"ln a hundred yards or so I saw that I was following two horsemen, so we got our horses on the run. When we were near where the plain pitched off into the river we halted to give the men their instructions. We then went in on full side as fast as our horses could take, aiming to get the Indians by surprise and shoot our way to the bank of the river. I have no doubt we would have readied the river, even had the Indians been there, but when we got to the top of the bluff there was not an Indian in sight. I saw in a minute that they had been looking for Loving so I knew by that that they had not killed or captured him. I believed that he had carried out his promise and had floated off down the river. Seeing that the Indians had gone, we thought we would look over the ground where they had made the attack. Instinct or providence had guided Wilson and Loving to the right spot. The sand dune on the river bank and the curve of the river above and below made a most excellent place for a fight, as the Indians could only reach them in a short space on the opposite bank. A small arroyo entering into the river had not broken down the bank, but had cut a small notch eight or ten feet from the entrance which made it impossible to reach the two men from either up or down the bend. Any arrow or shot would miss the top of the little bank and pass above the body close up under it. Many arrows had been shot there and left either sticking in the sand bar or on the edge of the water. The Indians had cut out tunnels in the sand dune within five or six feet of where Loving lay, but they did not dare put their heads over far enough to get a correct shot. They had also carried at least a cartload of boulders from the bluffs and tried to drive him out or kill him, but the rocks that missed the top of the little bank also missed him. We waited until dark to insure a successful getaway, and then returned to the herd. Believing that Mr. Loving was dead, we went on and reached Fort Sumner without mishap.
“As before stated, Mr. Loving went up the river instead of down, but reached the watering place a few miles above. He lay there three days and nights, wounded and with nothing to eat. He afterward told me that he had tried to shoot birds but his pistols were so water soaked they would not fire. He had Mexican gloves and he told me he tried to eat them but could not do so because he had no means of making a fire to crisp them whereby he could eat them. The watering place is where we crossed the Pecos river and is very near where the present town of Eddy now stands.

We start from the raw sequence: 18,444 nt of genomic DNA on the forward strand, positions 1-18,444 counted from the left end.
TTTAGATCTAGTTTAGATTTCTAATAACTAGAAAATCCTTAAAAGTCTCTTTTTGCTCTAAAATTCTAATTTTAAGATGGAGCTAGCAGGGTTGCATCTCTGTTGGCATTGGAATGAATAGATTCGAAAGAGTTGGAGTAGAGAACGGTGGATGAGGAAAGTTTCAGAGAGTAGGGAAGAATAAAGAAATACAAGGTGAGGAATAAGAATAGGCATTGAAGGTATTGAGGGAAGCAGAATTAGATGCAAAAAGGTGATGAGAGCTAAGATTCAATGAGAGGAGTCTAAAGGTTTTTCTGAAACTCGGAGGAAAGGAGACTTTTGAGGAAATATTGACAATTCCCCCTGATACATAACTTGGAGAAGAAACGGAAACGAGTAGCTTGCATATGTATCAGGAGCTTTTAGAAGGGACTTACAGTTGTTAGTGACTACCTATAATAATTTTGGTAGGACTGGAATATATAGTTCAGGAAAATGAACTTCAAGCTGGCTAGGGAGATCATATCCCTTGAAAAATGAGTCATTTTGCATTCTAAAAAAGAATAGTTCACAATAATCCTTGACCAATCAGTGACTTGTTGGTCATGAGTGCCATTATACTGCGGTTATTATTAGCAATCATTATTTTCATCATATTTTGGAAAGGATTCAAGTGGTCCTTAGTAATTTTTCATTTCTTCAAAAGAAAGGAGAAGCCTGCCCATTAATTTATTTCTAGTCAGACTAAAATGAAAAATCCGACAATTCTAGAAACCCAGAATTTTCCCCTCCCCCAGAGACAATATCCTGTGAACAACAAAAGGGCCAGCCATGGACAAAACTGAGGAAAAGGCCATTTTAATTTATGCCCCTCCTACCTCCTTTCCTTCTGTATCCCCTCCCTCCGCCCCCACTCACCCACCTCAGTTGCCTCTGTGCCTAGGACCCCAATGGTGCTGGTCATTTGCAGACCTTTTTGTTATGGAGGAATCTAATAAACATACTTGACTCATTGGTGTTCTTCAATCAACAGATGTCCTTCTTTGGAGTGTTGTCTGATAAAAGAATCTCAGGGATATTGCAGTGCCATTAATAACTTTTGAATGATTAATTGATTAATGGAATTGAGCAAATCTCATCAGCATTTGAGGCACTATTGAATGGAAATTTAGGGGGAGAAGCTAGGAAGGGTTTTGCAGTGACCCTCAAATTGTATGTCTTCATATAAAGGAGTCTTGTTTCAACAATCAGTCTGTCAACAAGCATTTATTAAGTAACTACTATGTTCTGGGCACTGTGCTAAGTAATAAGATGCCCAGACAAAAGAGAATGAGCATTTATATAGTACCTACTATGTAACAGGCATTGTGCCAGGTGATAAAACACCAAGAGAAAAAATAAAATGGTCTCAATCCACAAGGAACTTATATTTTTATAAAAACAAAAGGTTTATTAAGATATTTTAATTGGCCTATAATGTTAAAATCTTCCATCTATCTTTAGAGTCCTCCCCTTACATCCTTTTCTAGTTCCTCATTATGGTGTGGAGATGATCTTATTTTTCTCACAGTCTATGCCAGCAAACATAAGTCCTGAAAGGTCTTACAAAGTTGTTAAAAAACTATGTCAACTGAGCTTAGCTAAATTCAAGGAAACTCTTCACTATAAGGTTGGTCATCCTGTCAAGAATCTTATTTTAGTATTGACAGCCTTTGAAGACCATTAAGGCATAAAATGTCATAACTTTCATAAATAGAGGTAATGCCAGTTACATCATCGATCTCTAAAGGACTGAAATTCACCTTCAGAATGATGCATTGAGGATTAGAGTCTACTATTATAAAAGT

"Now it so happened that three Mexicans and a German boy with an old Mexican wagon and three yokes of cattle had started through trying to go to Texas. They stopped at this watering place at noon and when the German boy went into the brush to get sticks to cook their noonday meal, he found Loving, who had fallen into a stupor. The boy was able to speak a little English, so when he aroused Loving they spoke friendly words. They gave Loving a drink of what they called "toley"—in our language a thick gruel made of corn meal—the most fortunate thing they could have done. Mr. Loving then hired the Mexicans to take him back to Fort Sumner, about 150 miles, promising them $250 to do so. Now immediately behind my herd on the trail was a man named Burleson from Austin, with a herd. With my assistance his herd had been saved from capture, so the two herds stayed close to each other. Burleson had gone on to Fort Sumner and was awaiting the arrival of the herd. Burleson, uneasy at the delay of the herd, went back down the trail with a small party to see what was the matter. It was then he met the Mexicans with Loving, whereupon he returned to the fort as fast as he could and got a government ambulance and doctors and went back to get the wounded man. They met him about fifty miles from Fort Sumner, dressed his wounds, and brought him back to the fort. For a few days he appeared to do well. The wound in his side had healed but the one in his arm would not heal. Burleson then came back down the trail and met me about seventy-five miles below Fort Sumner. When he drew near enough that I saw he was not an Indian I rode out in the open to meet him. When he saw me making signals he halted and I rode up to him. I told him that Loving had been killed, but to my surprise he told me that Loving was at Fort Sumner. Then he related the circumstances of meeting the ox-wagon, getting the ambulance and taking Loving to Fort Sumner, and added that he thought he would get well. He said Loving wanted me to come to Fort Sumner at once, so taking the best animals we had I started out about an hour by sun. I rode all night and reached Fort Sumner about two hours by sun, making the distance of 75 miles in fourteen hours.